Time to Remember

How do we get memory into a day? That is surely what “Yom Hazikaron” Israel’s Memorial Day is summoning us to do? It seems an impossible task, the pain and reminders are constant. Yehuda Amichai Israel’s celebrated poet captures the dilemma so succinctly;

I have many times, like many watches

On the walls of a clock shop, each one shows a different time.

My memories are scattered over the earth

Like the ashes of a person who willed before his death

To burn his body

And scatter his ashes over seven seas.

“Like the Streams in the Negev,” A Life of Poetry 1948-1994

The somber mood of Yom Hazikaron adds an additional communal aspect to the anguish of the individual. We are invited to jointly Re-member, to re-affirm our membership as a people. This concept so powerfully articulated by Ruth,whose story we aptly read on Shavuot, where she famously exclaims, Your People are my People, Your God is my God. She implies that to be a part of this people is to take on their very essence. The public ceremonies, music and the grief on people’s faces somehow transcend the respect and honor for our fallen soldiers and victims of terror from the families to the family.

Our tradition is rich with these attempts and as educators our role is on the one hand to connect these memories to specific events but also expand these emotional experiences that must give expression to the multiplicity of our story; as we remember in grief so we must remember in joy. הזורעים בדמעה ברינה יקצרו  “They who sow in tears shall reap in joy.” I would humbly suggest that our educational mandate change shall to must.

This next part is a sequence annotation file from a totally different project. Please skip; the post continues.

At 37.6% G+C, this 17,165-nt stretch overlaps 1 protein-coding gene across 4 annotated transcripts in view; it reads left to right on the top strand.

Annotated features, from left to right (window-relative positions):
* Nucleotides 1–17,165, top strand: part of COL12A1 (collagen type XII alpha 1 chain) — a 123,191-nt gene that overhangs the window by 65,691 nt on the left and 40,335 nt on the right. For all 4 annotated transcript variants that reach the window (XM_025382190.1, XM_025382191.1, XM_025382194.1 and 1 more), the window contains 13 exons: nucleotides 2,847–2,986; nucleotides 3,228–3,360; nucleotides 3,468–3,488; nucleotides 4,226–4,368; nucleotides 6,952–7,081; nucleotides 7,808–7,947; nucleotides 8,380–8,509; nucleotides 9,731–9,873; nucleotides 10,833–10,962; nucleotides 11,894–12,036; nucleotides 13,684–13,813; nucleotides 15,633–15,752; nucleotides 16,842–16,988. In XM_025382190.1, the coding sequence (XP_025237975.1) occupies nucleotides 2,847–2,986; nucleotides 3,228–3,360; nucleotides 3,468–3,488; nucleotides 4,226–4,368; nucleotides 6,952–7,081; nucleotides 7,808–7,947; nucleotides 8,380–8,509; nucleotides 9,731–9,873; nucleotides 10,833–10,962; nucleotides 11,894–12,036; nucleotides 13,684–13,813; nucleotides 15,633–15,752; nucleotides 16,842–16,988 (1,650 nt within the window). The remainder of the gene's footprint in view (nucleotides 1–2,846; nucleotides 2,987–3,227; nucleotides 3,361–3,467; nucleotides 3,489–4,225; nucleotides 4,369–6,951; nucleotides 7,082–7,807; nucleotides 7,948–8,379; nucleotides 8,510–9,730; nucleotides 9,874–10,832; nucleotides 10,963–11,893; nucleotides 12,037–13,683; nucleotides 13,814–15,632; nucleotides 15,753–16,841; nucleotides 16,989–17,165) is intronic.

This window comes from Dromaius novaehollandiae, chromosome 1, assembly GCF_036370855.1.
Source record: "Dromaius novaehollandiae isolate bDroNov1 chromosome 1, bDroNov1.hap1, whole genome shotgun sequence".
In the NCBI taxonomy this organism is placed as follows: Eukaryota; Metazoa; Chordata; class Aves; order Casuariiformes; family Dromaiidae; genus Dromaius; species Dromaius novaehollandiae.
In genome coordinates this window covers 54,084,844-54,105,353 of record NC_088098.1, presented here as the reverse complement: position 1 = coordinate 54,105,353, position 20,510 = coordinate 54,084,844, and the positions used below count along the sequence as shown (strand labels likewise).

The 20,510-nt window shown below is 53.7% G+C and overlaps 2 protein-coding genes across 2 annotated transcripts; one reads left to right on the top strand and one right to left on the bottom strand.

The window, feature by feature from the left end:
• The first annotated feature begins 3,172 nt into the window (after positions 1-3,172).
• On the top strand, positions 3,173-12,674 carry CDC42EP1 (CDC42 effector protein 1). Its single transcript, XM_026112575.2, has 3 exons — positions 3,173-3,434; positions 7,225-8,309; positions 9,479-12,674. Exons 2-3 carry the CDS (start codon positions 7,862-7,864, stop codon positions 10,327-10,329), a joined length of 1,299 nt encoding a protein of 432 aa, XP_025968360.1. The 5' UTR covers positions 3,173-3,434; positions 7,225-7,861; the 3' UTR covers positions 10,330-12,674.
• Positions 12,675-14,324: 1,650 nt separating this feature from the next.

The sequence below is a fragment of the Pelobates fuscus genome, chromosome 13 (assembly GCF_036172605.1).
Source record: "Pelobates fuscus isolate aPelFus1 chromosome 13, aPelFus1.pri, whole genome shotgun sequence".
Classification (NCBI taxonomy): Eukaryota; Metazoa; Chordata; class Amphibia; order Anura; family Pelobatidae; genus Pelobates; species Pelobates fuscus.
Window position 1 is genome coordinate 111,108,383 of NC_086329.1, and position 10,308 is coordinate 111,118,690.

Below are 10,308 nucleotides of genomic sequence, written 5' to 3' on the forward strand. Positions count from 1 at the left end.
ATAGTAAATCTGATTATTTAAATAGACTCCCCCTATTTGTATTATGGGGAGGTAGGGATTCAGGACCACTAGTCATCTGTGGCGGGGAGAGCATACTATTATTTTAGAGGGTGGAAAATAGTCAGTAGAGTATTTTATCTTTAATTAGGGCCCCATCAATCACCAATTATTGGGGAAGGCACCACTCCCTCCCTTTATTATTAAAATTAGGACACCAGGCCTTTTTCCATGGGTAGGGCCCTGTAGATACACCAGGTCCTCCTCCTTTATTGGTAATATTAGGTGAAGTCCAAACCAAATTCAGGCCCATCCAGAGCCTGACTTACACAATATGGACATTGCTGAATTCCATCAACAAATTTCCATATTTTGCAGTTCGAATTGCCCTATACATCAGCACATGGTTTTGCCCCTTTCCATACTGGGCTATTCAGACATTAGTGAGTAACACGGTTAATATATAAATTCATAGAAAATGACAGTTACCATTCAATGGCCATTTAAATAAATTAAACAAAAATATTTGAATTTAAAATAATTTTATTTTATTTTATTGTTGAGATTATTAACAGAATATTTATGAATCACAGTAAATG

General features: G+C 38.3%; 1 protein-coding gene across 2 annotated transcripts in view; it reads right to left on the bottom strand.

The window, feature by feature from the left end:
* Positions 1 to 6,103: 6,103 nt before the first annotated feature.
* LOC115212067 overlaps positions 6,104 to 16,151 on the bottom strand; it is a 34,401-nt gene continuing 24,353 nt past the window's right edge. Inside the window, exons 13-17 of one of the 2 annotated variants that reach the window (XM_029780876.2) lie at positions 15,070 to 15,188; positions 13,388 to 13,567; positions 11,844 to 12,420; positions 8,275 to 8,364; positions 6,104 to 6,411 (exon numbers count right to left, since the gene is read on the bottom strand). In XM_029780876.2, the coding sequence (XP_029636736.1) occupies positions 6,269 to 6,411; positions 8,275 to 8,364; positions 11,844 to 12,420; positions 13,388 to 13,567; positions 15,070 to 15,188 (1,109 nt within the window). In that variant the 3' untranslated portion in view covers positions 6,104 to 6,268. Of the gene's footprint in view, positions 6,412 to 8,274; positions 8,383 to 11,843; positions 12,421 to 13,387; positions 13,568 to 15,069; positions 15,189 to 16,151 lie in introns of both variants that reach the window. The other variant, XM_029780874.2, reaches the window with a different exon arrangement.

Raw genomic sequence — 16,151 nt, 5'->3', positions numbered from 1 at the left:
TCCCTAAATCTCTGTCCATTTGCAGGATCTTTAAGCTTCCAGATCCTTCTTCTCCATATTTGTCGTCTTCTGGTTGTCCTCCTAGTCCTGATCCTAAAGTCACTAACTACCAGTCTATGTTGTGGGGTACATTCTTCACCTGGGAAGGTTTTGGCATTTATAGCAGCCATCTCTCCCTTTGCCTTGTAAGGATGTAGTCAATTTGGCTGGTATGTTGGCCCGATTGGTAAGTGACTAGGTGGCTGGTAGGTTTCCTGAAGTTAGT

The juxtaposition of Yom Hazikaron to Yom Ha’atzmaut is an educative exemplar of this par excellence. But of course there is more, Yom Hazikaron and Yom Haatzmaut, occur between what perhaps must be the seminal events of Jewish History, they are celebrated during our journey from Egypt to Sinai, during our long march to Freedom; between Pesach and Shavuot.

The prototype of the Seder that we just celebrated is also based on this impossible task as instructed in the Mishna Pesachim 116a and consequently debated in the Talmud that follows; מתחיל בגנות ומסיים בשבח  “one opens the story, (and hence the experience) with admonition and concludes with praise”. Rav and Shmuel then debate what this means or which parts of our stories should be used to illustrate and fulfill this requirement. I would like to suggest that their debate is not simply technical but it reflects a deeper angst of how is this done? How are we able to “limit” these memories both in time and content?

Again Amichai so poignantly captures this almost impossible task and provides a profound perspective anchored in our heritage

“Look, just as time isn’t inside clocks
love isn’t inside bodies:
bodies only tell the love.”
The Selected Poetry of Yehuda Amichai

Yom Hazikaron isn’t only one day for remembering though the name confusingly implies this. It is the occasion to tell the story and the time; to count and recount, to grieve and love, to educate optimism that as with all our seminal and cyclic stories begin in grief but end with joy.

About the Author
Shalom is a senior educator and consultant for the iCenter. Prior, he served as the AVI CHAI Project Director and Director of Education in the Shlichut and Israel Fellows unit for the Jewish Agency. He has a rich background in camping, running various camps in England where he grew up and later serving as the Education Director at Ramah Poconos. He has served as a consultant for the Jim Joseph Foundation and the Jewish Peoplehood Committee, and teaches a course in experiential education at the Hebrew University in Jerusalem. Shalom was also a scholar on the prestigious Jerusalem Fellows Program, after which he served as the Executive Director of Jewish Renewal for United Jewish Israel Appeal (UJIA). Shalom has a strong passion for teaching, feels privileged to live in Jerusalem and loves sharing stories about life in the Land of so much Promise.
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